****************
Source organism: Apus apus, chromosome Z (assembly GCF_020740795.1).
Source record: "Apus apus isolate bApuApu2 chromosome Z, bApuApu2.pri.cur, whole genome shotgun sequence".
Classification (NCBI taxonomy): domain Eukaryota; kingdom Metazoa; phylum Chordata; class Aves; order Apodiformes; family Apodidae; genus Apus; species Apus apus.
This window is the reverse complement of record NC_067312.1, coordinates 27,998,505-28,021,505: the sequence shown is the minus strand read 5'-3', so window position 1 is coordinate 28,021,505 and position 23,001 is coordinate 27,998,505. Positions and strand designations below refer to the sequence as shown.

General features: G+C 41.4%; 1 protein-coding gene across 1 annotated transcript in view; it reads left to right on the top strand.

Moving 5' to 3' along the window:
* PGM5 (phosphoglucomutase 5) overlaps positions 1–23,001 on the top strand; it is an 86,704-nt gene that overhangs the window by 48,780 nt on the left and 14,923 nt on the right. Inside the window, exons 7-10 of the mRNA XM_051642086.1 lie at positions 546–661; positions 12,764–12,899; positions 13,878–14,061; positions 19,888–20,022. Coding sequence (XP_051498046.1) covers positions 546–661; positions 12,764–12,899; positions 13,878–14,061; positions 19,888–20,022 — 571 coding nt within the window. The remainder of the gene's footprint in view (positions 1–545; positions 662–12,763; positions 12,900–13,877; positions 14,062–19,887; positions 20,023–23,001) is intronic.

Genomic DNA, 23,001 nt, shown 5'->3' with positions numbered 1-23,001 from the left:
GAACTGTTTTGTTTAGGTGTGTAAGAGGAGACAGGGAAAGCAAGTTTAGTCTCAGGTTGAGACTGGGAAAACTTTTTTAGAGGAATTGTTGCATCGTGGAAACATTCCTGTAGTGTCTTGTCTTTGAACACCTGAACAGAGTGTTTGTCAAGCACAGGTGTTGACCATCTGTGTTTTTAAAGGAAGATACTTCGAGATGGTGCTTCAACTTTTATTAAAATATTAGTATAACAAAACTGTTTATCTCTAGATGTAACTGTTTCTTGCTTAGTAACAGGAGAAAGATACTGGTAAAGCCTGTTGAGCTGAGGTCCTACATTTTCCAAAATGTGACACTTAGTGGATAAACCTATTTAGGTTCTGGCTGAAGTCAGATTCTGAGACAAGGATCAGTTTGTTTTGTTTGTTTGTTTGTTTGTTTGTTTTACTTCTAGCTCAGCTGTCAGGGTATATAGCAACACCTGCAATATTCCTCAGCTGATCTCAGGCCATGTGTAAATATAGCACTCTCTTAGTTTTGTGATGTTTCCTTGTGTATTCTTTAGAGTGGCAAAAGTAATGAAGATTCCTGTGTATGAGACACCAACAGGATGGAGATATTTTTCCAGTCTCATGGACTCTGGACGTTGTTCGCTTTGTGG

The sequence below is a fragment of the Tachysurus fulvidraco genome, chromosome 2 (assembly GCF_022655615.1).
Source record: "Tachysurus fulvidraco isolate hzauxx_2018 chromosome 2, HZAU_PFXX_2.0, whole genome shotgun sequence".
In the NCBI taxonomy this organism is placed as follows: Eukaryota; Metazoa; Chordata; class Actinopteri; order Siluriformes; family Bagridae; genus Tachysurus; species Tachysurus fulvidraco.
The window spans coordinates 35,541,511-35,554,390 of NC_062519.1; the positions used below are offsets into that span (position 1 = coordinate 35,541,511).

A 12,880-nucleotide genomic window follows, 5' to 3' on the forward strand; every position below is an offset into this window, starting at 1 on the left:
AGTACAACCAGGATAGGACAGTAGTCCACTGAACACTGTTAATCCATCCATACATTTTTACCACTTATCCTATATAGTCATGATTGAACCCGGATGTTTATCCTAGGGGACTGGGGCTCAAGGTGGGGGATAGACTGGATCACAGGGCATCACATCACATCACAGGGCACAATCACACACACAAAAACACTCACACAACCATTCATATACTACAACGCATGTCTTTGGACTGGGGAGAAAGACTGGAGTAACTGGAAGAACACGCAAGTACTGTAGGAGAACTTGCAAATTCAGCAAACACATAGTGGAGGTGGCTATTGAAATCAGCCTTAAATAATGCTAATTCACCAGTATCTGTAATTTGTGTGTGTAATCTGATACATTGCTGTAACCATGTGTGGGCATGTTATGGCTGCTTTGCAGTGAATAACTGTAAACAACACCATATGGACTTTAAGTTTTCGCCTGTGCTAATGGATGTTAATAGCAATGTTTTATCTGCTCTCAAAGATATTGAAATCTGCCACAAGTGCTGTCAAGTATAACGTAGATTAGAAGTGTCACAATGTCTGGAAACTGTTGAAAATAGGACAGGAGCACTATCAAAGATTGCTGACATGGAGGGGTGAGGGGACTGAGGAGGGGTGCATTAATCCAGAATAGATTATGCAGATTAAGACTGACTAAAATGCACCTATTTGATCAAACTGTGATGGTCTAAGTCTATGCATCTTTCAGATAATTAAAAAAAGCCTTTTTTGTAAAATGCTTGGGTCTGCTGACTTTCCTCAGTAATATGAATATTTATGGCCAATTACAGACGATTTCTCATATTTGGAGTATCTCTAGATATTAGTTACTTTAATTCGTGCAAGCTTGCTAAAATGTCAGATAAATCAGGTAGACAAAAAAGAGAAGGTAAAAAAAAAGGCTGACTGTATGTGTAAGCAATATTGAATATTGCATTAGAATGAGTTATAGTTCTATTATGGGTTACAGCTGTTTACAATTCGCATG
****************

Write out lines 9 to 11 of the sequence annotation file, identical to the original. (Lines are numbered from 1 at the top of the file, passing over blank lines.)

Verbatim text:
GAACTGTTTTGTTTAGGTGTGTAAGAGGAGACAGGGAAAGCAAGTTTAGTCTCAGGTTGAGACTGGGAAAACTTTTTTAGAGGAATTGTTGCATCGTGGAAACATTCCTGTAGTGTCTTGTCTTTGAACACCTGAACAGAGTGTTTGTCAAGCACAGGTGTTGACCATCTGTGTTTTTAAAGGAAGATACTTCGAGATGGTGCTTCAACTTTTATTAAAATATTAGTATAACAAAACTGTTTATCTCTAGATGTAACTGTTTCTTGCTTAGTAACAGGAGAAAGATACTGGTAAAGCCTGTTGAGCTGAGGTCCTACATTTTCCAAAATGTGACACTTAGTGGATAAACCTATTTAGGTTCTGGCTGAAGTCAGATTCTGAGACAAGGATCAGTTTGTTTTGTTTGTTTGTTTGTTTGTTTGTTTTACTTCTAGCTCAGCTGTCAGGGTATATAGCAACACCTGCAATATTCCTCAGCTGATCTCAGGCCATGTGTAAATATAGCACTCTCTTAGTTTTGTGATGTTTCCTTGTGTATTCTTTAGAGTGGCAAAAGTAATGAAGATTCCTGTGTATGAGACACCAACAGGATGGAGATATTTTTCCAGTCTCATGGACTCTGGACGTTGTTCGCTTTGTGG

The sequence below is a fragment of the Tachysurus fulvidraco genome, chromosome 2 (assembly GCF_022655615.1).
Source record: "Tachysurus fulvidraco isolate hzauxx_2018 chromosome 2, HZAU_PFXX_2.0, whole genome shotgun sequence".